Music lovers and musicians of all genres can certainly relate to the words of reggae icon Bob Marley. In talking about the power of music, the Jamaican-born Marley said: “One good thing about music, when it hits you, you feel no pain.”
While physical pain may not come with the music enjoyed by adoring audiences, it’s been known to have a negative impact on those performing it. Many musicians find out that without protection, the continuous exposure to loud tones can play a role in hearing loss.
Musicians, in fact, are up to four times more likely to suffer from noise-induced hearing loss than non-musicians according to one German study. Those same musicians are also 57 percent more likely to have consistent ringing in their ears, also known as tinnitus.
These results are no surprise for musicians who frequently produce or receive exposure to noise levels in excess of 85 decibels (dB). One study found that volumes above 110dB can start to affect nerve cells, corrupting the ability to deliver electrical signals from the ears to the brain. This damage is normally irreversible.
Noise-induced hearing loss can impact musicians who play all types of music, but those who play the loudest music generally run the greatest risk for hearing loss. And noise-induced hearing loss has had a negative impact on the careers of countless rock musicians.
One musician who deals with tinnitus and partial deafness is Pete Townshend of the British rock band The Who. Constant and repeated exposure to loud music is most likely the cause of Townshend’s hearing issues. Over the years, Townshend has addressed these problems in several different ways as his symptoms have advanced.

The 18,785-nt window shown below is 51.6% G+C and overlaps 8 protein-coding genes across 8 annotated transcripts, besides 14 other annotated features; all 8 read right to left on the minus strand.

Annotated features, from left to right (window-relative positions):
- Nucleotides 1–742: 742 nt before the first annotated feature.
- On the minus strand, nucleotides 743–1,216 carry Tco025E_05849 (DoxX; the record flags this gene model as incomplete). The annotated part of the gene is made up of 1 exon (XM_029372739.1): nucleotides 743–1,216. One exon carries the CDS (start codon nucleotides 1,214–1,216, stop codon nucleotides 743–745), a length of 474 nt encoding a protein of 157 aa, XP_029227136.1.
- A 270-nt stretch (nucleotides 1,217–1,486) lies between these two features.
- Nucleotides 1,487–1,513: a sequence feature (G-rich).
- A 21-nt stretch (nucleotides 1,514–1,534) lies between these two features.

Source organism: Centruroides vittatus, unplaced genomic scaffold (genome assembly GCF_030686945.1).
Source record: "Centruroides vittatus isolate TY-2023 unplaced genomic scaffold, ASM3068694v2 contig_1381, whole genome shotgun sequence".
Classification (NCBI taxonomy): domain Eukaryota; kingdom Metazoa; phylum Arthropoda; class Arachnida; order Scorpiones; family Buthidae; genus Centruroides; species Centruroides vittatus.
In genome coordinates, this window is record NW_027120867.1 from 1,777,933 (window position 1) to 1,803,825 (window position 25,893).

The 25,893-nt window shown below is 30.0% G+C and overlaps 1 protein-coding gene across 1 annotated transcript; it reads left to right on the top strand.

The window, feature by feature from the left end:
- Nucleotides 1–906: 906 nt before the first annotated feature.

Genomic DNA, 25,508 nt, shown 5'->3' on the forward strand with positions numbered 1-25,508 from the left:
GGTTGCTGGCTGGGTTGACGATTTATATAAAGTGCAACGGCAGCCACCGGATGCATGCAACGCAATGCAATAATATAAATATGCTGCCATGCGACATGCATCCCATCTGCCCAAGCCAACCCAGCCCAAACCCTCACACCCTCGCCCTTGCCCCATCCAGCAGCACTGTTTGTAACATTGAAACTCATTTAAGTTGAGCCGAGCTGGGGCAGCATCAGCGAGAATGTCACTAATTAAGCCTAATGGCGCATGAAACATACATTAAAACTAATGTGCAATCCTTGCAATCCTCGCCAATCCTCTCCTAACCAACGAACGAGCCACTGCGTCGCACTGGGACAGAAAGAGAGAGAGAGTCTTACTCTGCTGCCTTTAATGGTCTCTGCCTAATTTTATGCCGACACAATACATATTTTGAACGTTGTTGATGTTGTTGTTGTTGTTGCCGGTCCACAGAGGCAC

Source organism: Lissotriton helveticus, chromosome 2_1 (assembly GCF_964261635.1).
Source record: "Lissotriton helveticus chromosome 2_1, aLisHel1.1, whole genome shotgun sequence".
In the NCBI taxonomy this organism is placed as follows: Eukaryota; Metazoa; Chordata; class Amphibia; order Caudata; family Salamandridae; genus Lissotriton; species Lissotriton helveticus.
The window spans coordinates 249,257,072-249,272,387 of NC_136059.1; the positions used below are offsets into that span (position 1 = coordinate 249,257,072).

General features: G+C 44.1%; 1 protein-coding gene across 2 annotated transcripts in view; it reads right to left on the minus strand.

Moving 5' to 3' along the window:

On the band’s 1989 tour, Townshend opted to play acoustically and shield himself from direct contact with loud noises by playing behind a glass partition. The noise proved to be too much at a 2012 concert and the guitarist chose to leave the stage.
Considerable hearing loss due to loud music exposure has also been an issue for Alex Van Halen of the rock band Van Halen. The drummer documented that he lost 30 percent of his hearing in his right ear and 60 percent in his left.
Looking for a way to reduce the continued degeneration of his ability to hear, Van Halen consulted with the band’s soundman on a custom-fitted earpiece. That in-ear monitor would connect wirelessly to the band’s soundboard, which let him hear the music at a lower (and clearer) level. The sound-man ultimately was so successful with this prototype that he started to manufacture and sell the design and ended up selling the patent to a major tech company for 34 million dollars.
Townshend and Van Halen are only two names on a long “who’s who” list of musicians and singers, including Eric Clapton and Sting, to encounter noise-induced hearing difficulties.
But successfully battling hearing loss is something one singer in the United Kingdom has accomplished. And while she may not have Clapton’s international fame or Sting’s history of record sales, she does have a set of hearing aids that have helped to revive her career.
English musical theater powerhouse, Elaine Paige, has been stunning audiences for more than 50 years from stages in London’s West End. Paige suffered substantial hearing loss from fifty years of performing. For years, Paige has admitted to relying on hearing aids.
Paige said that she wears her hearing aids every day to fight her hearing loss and asserts that her condition has no bearing on her ability to work. And that’s good news to theater fans in the U.K.